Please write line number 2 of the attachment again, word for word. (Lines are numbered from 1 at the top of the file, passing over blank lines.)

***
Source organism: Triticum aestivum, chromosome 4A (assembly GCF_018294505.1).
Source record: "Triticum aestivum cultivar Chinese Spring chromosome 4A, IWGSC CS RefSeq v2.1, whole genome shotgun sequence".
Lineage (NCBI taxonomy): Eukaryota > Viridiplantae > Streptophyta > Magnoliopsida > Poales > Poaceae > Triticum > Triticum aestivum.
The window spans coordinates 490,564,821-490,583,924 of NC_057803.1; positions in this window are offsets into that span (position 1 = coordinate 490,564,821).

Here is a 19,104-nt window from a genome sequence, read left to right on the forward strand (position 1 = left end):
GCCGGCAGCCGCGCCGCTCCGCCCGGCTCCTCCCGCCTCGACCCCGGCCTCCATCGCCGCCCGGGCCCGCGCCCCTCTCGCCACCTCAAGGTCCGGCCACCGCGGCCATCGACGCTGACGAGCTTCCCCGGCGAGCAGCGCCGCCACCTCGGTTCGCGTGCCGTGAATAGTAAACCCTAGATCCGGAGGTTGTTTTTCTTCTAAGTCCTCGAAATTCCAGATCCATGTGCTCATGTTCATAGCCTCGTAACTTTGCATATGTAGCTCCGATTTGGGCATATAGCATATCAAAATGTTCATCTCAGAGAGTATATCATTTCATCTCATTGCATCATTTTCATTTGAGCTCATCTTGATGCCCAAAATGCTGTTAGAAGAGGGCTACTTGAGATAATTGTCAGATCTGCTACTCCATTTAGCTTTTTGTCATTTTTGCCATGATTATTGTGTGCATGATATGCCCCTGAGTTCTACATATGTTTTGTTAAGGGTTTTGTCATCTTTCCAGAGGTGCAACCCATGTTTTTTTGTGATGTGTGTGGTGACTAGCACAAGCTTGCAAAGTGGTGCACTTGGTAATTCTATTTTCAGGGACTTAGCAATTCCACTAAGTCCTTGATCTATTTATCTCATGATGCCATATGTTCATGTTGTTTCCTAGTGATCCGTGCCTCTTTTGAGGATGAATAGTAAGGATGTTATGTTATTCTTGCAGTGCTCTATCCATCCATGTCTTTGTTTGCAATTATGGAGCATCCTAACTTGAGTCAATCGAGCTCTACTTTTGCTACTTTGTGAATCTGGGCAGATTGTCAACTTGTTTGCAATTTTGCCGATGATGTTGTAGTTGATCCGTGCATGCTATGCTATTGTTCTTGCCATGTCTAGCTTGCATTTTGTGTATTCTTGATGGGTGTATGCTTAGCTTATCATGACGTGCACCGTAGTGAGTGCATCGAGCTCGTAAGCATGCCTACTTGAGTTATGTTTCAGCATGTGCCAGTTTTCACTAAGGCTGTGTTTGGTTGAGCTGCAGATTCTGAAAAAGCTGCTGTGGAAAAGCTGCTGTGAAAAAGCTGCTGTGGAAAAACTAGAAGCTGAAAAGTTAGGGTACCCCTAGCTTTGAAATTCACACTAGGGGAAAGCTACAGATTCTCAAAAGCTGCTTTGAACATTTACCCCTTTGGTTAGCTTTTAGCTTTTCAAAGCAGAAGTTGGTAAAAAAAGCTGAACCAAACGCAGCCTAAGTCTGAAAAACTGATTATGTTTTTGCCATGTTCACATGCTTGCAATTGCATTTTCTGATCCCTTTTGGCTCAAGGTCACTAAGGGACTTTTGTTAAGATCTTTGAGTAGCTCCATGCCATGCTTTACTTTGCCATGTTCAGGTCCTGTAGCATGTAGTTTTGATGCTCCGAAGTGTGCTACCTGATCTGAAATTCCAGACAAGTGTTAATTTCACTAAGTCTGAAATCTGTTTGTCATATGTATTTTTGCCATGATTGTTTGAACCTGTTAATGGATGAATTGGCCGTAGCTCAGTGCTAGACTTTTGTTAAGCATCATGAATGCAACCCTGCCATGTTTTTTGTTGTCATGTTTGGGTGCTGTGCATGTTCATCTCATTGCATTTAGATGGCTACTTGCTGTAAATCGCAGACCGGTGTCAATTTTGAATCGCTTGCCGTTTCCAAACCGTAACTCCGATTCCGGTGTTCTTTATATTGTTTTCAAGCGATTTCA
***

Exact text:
Source record: "Triticum aestivum cultivar Chinese Spring chromosome 4A, IWGSC CS RefSeq v2.1, whole genome shotgun sequence".